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Saɱyutta Nikāya
3. Khandha Vagga
22. Khandha Saɱyutta
3. Bhāra Vagga

The Book of the Kindred Sayings
3. The Book Called the Khandhā-Vagga
Containing Kindred Sayings on the Elements of Sensory Existence and other Subjects
22. Kindred Sayings on Elements
3. On the Burden

Sutta 22

Bhāra Suttaɱ

The Burden[1]

Translated by F. L. Woodward
Edited by Mrs. Rhys Davids

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[25] [24]

[1][bit][wlsh][than][bodh] Thus have I heard:—

The Exalted One was staying at Sāvatthī.

The Exalted One said:

"I will teach you the burden, brethren,
the taking hold of the burden,
the lifting of it up
and the laying of it down.

Do ye listen carefully.

Give heed and I will speak."

"Even so, Master!"
replied those brethren to the Exalted One.

The Exalted One said:

[25] "What, brethren, is the burden?

It is the mass of the five factors of grasping,
should be the reply.

What five?

The mass of the body factors of grasping,
the mass of the feeling factors of grasping,
the mass of the perception factors of grasping,
the mass of the activities factors of grasping,
the mass of the consciousness factors of grasping.

This, brethren is called
'the burden.'

And what, brethren, is the
'laying hold of the burden'?

'It is the person' should be the reply.

That venerable one
of such and such a name,
of such and such a family.

This, brethren, is called
'the laying hold of the burden.'

And what, brethren, is
'the taking up of the burden'?

It is that craving
that leads downwards to rebirth,[2]
along with the lure and the lust
that lingers longingly
now here,
now there:
the craving for sensation,
the craving for rebirth,
the craving to have done with rebirth.[3]

That, brethren, is called
'the taking up of the burden.'

And what, brethren, is
'the laying down of the burden'?

It is the utter passionless ceasing of craving,
the giving up of craving,
the renouncing of,
the release from,
the absence of longing for
this craving.

That, brethren, is called
'the laying down of the burden.'"

So spake the Exalted One.



The Well-Farer having thus spoken,
the Master said this yet further:

The burden is indeed the fivefold mass:
The seizer of the burden, man:
Taking it up is sorrow in this world:
The laying of it down is bliss.

If a man lay this heavy burden down,
And take not any other burden up:
If he draw out that craving, root and all,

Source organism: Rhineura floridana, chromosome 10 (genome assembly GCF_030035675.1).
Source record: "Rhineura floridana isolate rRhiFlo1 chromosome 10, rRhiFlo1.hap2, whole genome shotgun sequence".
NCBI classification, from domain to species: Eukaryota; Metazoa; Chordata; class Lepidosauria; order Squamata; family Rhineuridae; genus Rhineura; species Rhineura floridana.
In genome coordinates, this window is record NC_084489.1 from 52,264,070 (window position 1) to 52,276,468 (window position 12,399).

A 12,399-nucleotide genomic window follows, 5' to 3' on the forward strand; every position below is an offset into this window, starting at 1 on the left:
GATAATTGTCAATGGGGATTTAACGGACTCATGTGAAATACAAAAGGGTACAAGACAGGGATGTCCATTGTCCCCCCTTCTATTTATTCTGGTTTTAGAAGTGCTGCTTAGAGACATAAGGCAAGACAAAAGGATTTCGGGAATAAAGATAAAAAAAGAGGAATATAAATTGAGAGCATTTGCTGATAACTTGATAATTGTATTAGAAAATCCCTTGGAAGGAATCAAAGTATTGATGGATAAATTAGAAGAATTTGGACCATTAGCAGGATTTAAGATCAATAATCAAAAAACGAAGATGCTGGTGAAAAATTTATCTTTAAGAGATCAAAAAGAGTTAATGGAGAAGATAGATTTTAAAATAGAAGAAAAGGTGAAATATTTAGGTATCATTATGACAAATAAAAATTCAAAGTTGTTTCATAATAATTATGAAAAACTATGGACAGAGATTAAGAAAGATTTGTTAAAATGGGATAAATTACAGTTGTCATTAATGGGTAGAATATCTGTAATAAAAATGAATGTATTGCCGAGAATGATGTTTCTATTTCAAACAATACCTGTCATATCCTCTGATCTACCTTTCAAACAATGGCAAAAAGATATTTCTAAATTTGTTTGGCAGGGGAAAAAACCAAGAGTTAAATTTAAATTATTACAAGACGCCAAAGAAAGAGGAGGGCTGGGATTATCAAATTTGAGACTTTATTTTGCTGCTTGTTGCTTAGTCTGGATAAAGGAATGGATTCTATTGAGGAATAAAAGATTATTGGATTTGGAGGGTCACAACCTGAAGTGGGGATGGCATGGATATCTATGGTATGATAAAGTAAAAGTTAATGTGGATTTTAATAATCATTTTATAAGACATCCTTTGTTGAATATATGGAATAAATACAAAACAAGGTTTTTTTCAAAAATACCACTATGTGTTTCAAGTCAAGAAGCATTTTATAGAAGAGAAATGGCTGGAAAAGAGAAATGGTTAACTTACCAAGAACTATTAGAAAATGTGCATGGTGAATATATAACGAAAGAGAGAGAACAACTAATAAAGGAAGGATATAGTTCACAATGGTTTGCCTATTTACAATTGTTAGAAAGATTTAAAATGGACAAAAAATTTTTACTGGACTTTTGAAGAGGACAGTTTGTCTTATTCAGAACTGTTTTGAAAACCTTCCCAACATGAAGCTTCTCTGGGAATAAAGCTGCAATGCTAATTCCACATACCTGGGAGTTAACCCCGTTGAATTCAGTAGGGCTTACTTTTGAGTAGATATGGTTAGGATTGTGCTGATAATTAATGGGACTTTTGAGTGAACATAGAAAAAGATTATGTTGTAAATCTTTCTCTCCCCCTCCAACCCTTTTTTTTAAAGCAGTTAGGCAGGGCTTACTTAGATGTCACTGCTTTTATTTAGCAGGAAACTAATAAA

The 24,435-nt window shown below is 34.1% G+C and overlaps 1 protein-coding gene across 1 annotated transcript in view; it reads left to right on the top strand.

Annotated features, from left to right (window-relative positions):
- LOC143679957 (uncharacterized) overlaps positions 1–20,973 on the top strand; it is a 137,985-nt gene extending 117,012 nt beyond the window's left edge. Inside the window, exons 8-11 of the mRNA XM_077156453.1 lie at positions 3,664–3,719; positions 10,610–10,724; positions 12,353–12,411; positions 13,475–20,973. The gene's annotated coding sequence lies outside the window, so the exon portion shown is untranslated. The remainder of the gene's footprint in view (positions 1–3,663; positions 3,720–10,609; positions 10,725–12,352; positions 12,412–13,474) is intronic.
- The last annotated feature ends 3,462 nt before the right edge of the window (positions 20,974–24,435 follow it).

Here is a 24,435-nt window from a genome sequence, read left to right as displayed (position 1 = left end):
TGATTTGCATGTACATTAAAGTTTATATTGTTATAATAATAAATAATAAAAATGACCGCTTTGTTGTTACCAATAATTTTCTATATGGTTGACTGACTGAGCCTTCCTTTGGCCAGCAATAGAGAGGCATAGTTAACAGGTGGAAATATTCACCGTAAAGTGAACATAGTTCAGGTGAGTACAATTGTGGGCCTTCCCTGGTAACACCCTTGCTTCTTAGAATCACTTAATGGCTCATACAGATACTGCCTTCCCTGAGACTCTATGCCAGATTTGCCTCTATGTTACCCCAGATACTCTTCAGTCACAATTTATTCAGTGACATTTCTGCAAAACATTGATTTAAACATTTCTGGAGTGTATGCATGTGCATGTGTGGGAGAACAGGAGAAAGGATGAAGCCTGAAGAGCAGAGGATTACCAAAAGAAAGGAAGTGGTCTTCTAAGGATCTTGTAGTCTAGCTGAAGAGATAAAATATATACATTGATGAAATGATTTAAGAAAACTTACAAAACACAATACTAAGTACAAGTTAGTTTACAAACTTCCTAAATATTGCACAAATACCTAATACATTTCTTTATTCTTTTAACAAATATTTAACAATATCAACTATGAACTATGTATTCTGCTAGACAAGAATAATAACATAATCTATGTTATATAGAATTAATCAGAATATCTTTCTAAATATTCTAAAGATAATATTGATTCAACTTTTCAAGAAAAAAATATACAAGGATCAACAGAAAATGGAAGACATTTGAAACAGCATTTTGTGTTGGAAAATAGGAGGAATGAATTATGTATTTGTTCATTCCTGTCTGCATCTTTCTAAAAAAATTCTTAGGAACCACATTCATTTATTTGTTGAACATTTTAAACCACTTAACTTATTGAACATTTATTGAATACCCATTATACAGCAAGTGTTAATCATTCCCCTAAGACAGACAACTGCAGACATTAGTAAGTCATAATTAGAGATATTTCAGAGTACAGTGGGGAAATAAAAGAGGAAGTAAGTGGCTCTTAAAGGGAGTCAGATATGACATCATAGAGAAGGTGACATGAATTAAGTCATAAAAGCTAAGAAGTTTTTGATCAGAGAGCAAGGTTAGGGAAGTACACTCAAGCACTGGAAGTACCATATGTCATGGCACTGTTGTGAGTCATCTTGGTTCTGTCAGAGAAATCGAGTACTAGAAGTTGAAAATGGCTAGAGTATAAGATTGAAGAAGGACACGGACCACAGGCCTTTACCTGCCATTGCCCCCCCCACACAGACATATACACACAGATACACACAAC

No more an-hungered,[4] he is free.[5]


[1] Cf. Warren 159, who, however, wrongly translates bhārahāro as 'bearer of the burden.'

At V.M. 512, Buddhaghosa says the burden is the fact of sorrow; the taking of it up is the rise of sorrow; the throwing of it down is the ceasing of sorrow; the manner of doing so is the Path.

Professor Keith, Buddhist Philosophy (pub 1923), p 82, says: "the author of the sutra did not entertain the view that the person is nothing save the five aggregates, as these authorities (Buddhaghosa, Vasu-bandhu, Candrakirti, Yasomitra) insist, and all those who maintain that the sutra accepts a person are justified. ... To say that the aggregates are the bearer is to contradict the text.' To this, however, we may add that, in Buddhist fashion, no bearer of the burden is mentioned at all, but a bearing. Hāro is 'a taking.' The puggala is the taking hold of the fivefold mass. Nevertheless, in the second stanza, we cannot avoid the use of the word 'bearer.'

[We need not be misled by the little parable of the 'burden-bearer.' Saɱyutta (iii), xxii, 22, 1. [?] There the 'bearer,' lit. the 'bringer,' is any person; the 'burden' is the mental and bodily complex of his living organism. The 'taking up,' the 'laying down,' of it are the one the exercise, the other the extinction, of craving. The simile is not so told as to convey what one would expect, namely, the laying down at death, the taking up at rebirth. But critics have written as if it did convey this: mind as well as body laid down at death, and a 'person' or ego left burdenless, or with a new burden. This is to garble the text. Mrs. Rhys Davids, Bud. Pay., 1923, p. 259 — Ed. [Ed., that is: the originl Editor]]

[2] Ponobhavika.

[3] Vibhava-taṇhā. Comy., uccheda-diṭṭhi (the annihilationist heresy). Owing to a later use of vibhava to mean expanded (vi-) becoming, or prosperity, this term used to be wrongly rendered in English.

[4] Nicchāto, 'with hunger stilled,' being niṭṭhaṇho.

[5] Parinibbuto: he has completed the round of existence.

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